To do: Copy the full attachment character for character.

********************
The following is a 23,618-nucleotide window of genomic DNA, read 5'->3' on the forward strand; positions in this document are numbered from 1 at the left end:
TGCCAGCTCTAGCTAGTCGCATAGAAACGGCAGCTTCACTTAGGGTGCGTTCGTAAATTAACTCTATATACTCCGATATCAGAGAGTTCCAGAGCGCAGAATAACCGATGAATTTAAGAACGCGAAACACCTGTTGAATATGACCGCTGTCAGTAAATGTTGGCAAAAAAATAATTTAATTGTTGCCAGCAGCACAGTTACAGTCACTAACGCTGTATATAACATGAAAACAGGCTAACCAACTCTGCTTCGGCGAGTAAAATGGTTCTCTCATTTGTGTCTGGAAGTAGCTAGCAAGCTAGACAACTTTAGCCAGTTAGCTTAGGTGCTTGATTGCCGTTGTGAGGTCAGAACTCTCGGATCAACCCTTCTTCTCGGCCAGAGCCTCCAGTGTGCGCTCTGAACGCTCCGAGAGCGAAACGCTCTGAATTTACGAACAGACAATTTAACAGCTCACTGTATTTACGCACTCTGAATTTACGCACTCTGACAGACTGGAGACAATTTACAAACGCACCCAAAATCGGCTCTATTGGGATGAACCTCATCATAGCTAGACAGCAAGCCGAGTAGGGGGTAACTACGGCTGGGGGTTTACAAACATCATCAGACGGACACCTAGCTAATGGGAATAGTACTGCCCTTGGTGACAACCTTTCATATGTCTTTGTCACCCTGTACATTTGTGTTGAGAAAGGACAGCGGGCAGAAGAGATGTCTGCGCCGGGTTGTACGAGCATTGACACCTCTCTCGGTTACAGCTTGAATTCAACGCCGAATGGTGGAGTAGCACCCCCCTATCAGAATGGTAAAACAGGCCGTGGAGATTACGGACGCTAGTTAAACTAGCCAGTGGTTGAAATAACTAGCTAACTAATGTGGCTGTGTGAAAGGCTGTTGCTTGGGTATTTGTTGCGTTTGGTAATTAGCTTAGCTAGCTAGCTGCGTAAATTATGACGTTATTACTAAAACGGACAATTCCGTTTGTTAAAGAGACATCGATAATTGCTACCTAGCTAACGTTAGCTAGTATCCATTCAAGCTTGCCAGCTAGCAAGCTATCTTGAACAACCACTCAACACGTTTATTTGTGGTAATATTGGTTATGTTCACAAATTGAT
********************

The following is a 23,618-nucleotide window of genomic DNA, read 5'->3' on the forward strand; positions in this document are numbered from 1 at the left end:
TGCCAGCTCTAGCTAGTCGCATAGAAACGGCAGCTTCACTTAGGGTGCGTTCGTAAATTAACTCTATATACTCCGATATCAGAGAGTTCCAGAGCGCAGAATAACCGATGAATTTAAGAACGCGAAACACCTGTTGAATATGACCGCTGTCAGTAAATGTTGGCAAAAAAATAATTTAATTGTTGCCAGCAGCACAGTTACAGTCACTAACGCTGTATATAACATGAAAACAGGCTAACCAACTCTGCTTCGGCGAGTAAAATGGTTCTCTCATTTGTGTCTGGAAGTAGCTAGCAAGCTAGACAACTTTAGCCAGTTAGCTTAGGTGCTTGATTGCCGTTGTGAGGTCAGAACTCTCGGATCAACCCTTCTTCTCGGCCAGAGCCTCCAGTGTGCGCTCTGAACGCTCCGAGAGCGAAACGCTCTGAATTTACGAACAGACAATTTAACAGCTCACTGTATTTACGCACTCTGAATTTACGCACTCTGACAGACTGGAGACAATTTACAAACGCACCCAAAATCGGCTCTATTGGGATGAACCTCATCATAGCTAGACAGCAAGCCGAGTAGGGGGTAACTACGGCTGGGGGTTTACAAACATCATCAGACGGACACCTAGCTAATGGGAATAGTACTGCCCTTGGTGACAACCTTTCATATGTCTTTGTCACCCTGTACATTTGTGTTGAGAAAGGACAGCGGGCAGAAGAGATGTCTGCGCCGGGTTGTACGAGCATTGACACCTCTCTCGGTTACAGCTTGAATTCAACGCCGAATGGTGGAGTAGCACCCCCCTATCAGAATGGTAAAACAGGCCGTGGAGATTACGGACGCTAGTTAAACTAGCCAGTGGTTGAAATAACTAGCTAACTAATGTGGCTGTGTGAAAGGCTGTTGCTTGGGTATTTGTTGCGTTTGGTAATTAGCTTAGCTAGCTAGCTGCGTAAATTATGACGTTATTACTAAAACGGACAATTCCGTTTGTTAAAGAGACATCGATAATTGCTACCTAGCTAACGTTAGCTAGTATCCATTCAAGCTTGCCAGCTAGCAAGCTATCTTGAACAACCACTCAACACGTTTATTTGTGGTAATATTGGTTATGTTCACAAATTGAT